2009   Eat. Shop. Miami

JFD: Antique stores are such a hoot, reflecting the past and a myriad of stories of times gone by. And while they may seem a hodgepodge at first, a fine antique store always has a few motifs running under the surface, and I like to sniff out what the owner has a deep passion for. At Las Tias, beauty abounds and Esther's collections speak to the eclectic and spirited tastes of Miami. But what';s that over there... is that a fan? And then there's more fans over there? And I see Lucite bowls, Lucite vases, Lucite pitchers. I think I've found Esther's Achilles' heel.


9/2008   Las Tias, Florida Inside Out Magazine

Esther Percal, the Miami Beach real estate maven, has been hoarding other people's treasures for years, but now, for the first time, it's all for sale under one roof. “I've been in the business for 35 years,” says Esther Percal. “I have so much access to these clients. Before it didn't matter, but now there's a purpose.”

Percal and a few partners purchased a large building on North Miami Avenue in Wynwood three years ago. Unable to find a tenant, the space became a storage facility for some of Percal's clients' furniture. “People kept asking me to hold onto their things that they couldn't sell with their home,” she explains. “Now it's taken on a life of its own.” The sometimes antique/vintage furniture store also sells vintage fashion, accessories, and jewelry, as well as a small selection of new pieces.

While Percal and the other Tias (aunts) at the store, Carmen Santamarina and Anne Samuel, don't claim to be experts in furniture and design, they're quickly learning as they go. “I have friends who sell to auction houses, like Sotheby's,” Percal says. “Recently we learned from one of them that a silver folding tray we had was actually a signed Chase piece.”


6/2008   Las Tias by Bobby Killgore, Home and Design

Esther Percal Rounds up her AMIGAS and opens up shop in Wynwood. The result? A truly original mix of all things eclectic and chic.

StoreFurniture? Lots. Accessories? You bet. Art? Check. Fashion? For sure – vintage and otherwise. About the only thing Las Tias doesn't sell is luxury real estate. Then again, given that the new shop's owner is Miami Beach Realtor Esther Percal, even that can certainly be arranged. “I've got this affinity for beautiful stuff – old and new, and I love to juxtapose it all and just not follow any perfect pattern,” she says. “My business is heavy duty enough, so this should be easygoing and fun.”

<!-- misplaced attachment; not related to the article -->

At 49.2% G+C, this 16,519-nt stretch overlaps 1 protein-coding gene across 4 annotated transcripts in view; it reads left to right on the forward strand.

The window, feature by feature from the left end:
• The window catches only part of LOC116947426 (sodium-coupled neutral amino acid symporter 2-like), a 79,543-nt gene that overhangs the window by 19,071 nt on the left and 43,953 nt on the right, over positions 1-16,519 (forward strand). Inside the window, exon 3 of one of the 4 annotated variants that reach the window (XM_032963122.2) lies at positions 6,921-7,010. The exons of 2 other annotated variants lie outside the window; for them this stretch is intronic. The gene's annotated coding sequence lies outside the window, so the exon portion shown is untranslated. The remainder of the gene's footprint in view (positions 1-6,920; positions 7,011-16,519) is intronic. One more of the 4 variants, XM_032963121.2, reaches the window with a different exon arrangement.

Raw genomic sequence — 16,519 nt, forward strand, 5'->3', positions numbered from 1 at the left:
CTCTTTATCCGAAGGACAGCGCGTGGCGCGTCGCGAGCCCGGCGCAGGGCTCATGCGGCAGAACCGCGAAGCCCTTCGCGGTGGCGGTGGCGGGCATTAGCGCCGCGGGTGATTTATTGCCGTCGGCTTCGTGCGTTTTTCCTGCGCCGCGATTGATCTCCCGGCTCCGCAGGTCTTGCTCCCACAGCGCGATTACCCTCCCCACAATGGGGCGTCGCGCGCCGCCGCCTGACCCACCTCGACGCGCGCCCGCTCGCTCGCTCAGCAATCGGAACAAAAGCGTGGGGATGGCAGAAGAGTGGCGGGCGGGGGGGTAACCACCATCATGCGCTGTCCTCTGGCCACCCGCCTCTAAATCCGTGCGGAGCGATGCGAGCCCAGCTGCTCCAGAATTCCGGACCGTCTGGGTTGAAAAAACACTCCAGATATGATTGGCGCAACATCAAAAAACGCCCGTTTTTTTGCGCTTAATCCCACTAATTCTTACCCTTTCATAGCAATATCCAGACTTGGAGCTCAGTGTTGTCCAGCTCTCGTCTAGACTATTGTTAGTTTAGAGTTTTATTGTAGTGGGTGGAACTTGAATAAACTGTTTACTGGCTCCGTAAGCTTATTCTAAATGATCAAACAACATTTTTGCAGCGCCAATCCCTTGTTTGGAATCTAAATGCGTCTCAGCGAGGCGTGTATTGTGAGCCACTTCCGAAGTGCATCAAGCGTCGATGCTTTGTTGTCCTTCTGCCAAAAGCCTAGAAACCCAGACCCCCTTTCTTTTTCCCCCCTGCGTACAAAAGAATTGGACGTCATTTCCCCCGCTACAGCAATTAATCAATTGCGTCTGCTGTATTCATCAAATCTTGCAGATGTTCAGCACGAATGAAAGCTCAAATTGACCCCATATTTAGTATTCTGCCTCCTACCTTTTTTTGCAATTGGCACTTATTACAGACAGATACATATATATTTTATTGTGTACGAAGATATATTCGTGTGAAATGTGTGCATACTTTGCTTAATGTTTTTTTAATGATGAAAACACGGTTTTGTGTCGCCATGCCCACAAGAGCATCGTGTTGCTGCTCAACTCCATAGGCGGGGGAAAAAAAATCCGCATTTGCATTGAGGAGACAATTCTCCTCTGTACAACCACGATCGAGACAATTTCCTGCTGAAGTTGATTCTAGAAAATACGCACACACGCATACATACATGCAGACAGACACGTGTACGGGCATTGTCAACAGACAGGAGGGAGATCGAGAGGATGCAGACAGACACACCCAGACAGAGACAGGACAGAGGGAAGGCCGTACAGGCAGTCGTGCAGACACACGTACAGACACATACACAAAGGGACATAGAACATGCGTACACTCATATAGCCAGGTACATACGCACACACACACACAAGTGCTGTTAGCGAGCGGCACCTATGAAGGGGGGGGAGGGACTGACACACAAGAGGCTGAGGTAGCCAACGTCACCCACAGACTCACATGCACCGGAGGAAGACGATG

For two years, Percal and her three partners in the Wynwood building—a former grocery store on the corner of 29th Street and North Miami Avenue—that now houses Las Tias were unable to find a suitable tenant. As she describes it, the 5,000-square-foot space began to “take on a life of its own” primarily as a storage facility of sorts. “We weren't able to rent it and it became everybody's storage [space], including my own. I sold this house on La Gorce Island and the owner asked if I could store his dining room set,” she says. “Alina Shriver, my friend, redoes her house and gives me all her furniture—there's her old family room. I'm only dealing with friends, it's not a consignment shop.”

Open since May, Las Tias' first sale was held during the Wynwood Art Gallery Walk and featured Percal's longtime friend Fernando Garcia's new clothing collection. Also selling are vintage handbags (like a suede Gucci tote with bamboo handles), linens, custom-made pillows, a Tracy Feith dress--”Very Cuban Mother's Day,” she proclaims—and a variety of collectible fans and vintage tea sets from Harrods and Tiffany & Co. Of course, plenty of impressive furniture is available from numerous styles and periods, including a Vladimir Kagan coffee table and a signed Biedermeier console with mirror (1830-1840).

“It's sort of like a lifestyle type of shop—it's relaxing, you can wander about. I think it'll be nice to eventually come in here and have a cup of coffee and just hang,” Percal says. “It feels like somebody's home.”